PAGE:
What Rutabaga Tastes Like and Why You Should Add It to Your Mashed Potatoes

Holly Riddle

By Holly Riddle

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You may see rutabagas at the farmers market or on the menu at your favorite upscale dining establishment, and you might know that rutabagas are a root vegetable, but, if you’re like most home cooks, that’s about as far as your relationship with rutabagas go. You don’t have any in the pantry at home and you’re unlikely to think, “Hm, we should really have rutabagas with dinner tonight.”

However, you should change all that. Here’s why.

A basket of rutabaga from a farmer's market.
Gabriele Rohde/Shutterstock

What is a Rutabaga and What Does Rutabaga Taste Like?

Rutabagas (or “swedes” in the UK, from “Swedish turnip”) are indeed a root vegetable, and they’re in the same family as turnips, but also non-root vegetables such as broccoli, cauliflower, and cabbage. Rutabaga’s flavor is overall low-key, but there are some hints of carrot and turnip in there. Rutabagas can be eaten raw or cooked and, when cooked, rutabagas offer a consistency similar to that of a carrot or a potato. You can cook rutabagas just about any way you like — mashed, roasted, boiled, turned into a soup, etc. In addition to eating the root vegetable part of the rutabaga plant, you can also eat the greens (similarly to how you might eat turnip greens) in a salad; the leaves are known for having a zesty flavor profile.

In addition to being extremely versatile, rutabagas are also easy for the home gardener to grow. They’re hardy enough to grow in the fall and, in fact, do best growing in colder climates.

Root mash. Root vegetables mashed in a bowl. Garnished with oil and herbs.
Erhan Inga/Shutterstock

Why Add Rutabaga to Mashed Potatoes

Because of their versatility and mild flavor, rutabagas can be added to many dishes or recipes where you might otherwise use another root vegetable. If you want to explore adding this vegetable to your diet, one of the easiest places to do so is in your mashed potatoes. By subbing part of the potatoes out for rutabagas, you get a somewhat creamier texture, but also more flavor than you might by just combining boiled potatoes with butter, milk, salt, and pepper.

Beyond just the extra flavor and texture, rutabagas also come with some serious health benefits, and without the empty carbs that potatoes contain. Rutabagas contain antioxidants that can help fight cancer and aging, are very high in fiber (with 12% of your daily recommended intake per serving), and contain lots of vitamin C and potassium.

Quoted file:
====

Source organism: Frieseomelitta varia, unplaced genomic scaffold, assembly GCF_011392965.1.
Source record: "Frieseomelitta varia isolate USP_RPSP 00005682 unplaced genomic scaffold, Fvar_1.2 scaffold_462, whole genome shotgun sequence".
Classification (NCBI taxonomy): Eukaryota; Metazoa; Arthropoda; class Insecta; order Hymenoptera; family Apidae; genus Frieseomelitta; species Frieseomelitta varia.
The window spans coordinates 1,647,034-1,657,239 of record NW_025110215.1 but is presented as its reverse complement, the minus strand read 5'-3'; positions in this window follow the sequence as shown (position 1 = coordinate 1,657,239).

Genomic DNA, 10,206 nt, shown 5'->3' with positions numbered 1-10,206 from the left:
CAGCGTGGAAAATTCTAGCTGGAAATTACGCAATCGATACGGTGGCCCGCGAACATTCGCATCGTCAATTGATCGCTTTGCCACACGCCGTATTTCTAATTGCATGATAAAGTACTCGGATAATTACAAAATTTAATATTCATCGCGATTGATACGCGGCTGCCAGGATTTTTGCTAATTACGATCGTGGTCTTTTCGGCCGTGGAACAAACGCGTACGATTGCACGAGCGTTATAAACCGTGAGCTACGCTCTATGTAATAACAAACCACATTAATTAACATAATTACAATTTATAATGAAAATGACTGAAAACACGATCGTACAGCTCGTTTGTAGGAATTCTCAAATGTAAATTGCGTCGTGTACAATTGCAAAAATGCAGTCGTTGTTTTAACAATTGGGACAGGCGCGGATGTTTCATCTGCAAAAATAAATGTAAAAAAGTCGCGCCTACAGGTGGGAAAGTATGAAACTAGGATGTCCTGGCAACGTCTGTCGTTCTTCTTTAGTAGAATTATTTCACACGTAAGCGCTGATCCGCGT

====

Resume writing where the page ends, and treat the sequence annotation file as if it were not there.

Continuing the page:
It’s worth noting that the idea of combining mashed potatoes and rutabagas isn’t a novelty. In fact, it’s the basis for a classic Scottish dish known as Neeps & Tatties. In this beloved recipe, “neeps” is a term for rutabagas, and “tatties” refers to potatoes. The two vegetables are boiled and mashed (sometimes together, sometimes separate) to create a hearty, comforting side dish that’s often served with haggis during Burns Supper, a celebration of the renowned Scottish poet Robert Burns.

Rustic meal of haggis, neeps and tatties served with a tumbler of whisky to celebrate Robert Burns Supper.
A traditional Burns Supper of Haggis with Neeps & Taddies | stockcreations/Shutterstock

More Ways to Add Rutabaga to Your Diet

Don’t eat mashed potatoes very often in your household? You can replace the potatoes entirely with rutabagas and make, simply, mashed rutabagas the same way. You can also try other rutabaga recipes.

For example, this cold curried rutabaga soup with jaggery combines rutabaga with sweet potatoes, peppers, lentils, and a host of spices, seasonings, and other flavor-boosting (and health-boosting) ingredients, like ginger. No jaggery on hand (jaggery is a sugar product that’s common in several international cuisines)? You can use brown sugar in its place.

This chicken soup with rutabaga and greens is just the thing for the chillier winter temperatures, especially if you’re looking for a slightly healthier alternative to your typical chicken noodle soup recipe. You get all the health benefits of rutabaga and dark leafy greens, combined with the classic flavors you expect from a cold-season chicken soup.

Root mash. Root vegetables mashed in a bowl. Garnished with oil and herbs.
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Easy Mashed Rutabagas

Prep Time10 minutes
Cook Time40 minutes
Total Time50 minutes
Course: Side Dish
Cuisine: American, Scottish
Diet: Vegetarian
Servings: 4
Calories: 147kcal


  • 2 rutabagas medium sized
  • 3 tbsp butter
  • salt and pepper to taste
  • 1/4 milk or cream, to taste (optional for more creamy consistency)
  • chives or parsley to taste (optional)


  • Peel the rutabagas using a vegetable peeler or a sharp knife and cut them into even-sized chunks.
  • Place the rutabaga chunks in a large pot and fill with enough water to cover the pieces. Add a pinch of salt. Bring the water to a boil, then reduce the heat and let it simmer for about 30-40 minutes, or until the rutabagas are tender and can be easily pierced with a fork.
  • Drain the rutabagas in a colander and let them sit for a minute or two to allow excess moisture to evaporate.
  • Place the cooked rutabaga chunks back into the pot or into a mixing bowl. Add the butter and use a potato masher to mash the rutabagas until smooth.
  • Add salt and pepper to taste. If you want your mashed rutabagas to be a bit creamier, stir in a little milk or cream until you reach your desired consistency.
  • Spoon the mashed rutabagas into a serving bowl. Garnish with chives or parsley if desired, and serve warm.


Calories: 147kcal | Carbohydrates: 17g | Protein: 2g | Fat: 9g | Saturated Fat: 5g | Polyunsaturated Fat: 0.5g | Monounsaturated Fat: 2g | Trans Fat: 0.3g | Cholesterol: 23mg | Sodium: 91mg | Potassium: 591mg | Fiber: 4g | Sugar: 9g | Vitamin A: 266IU | Vitamin C: 48mg | Calcium: 86mg | Iron: 1mg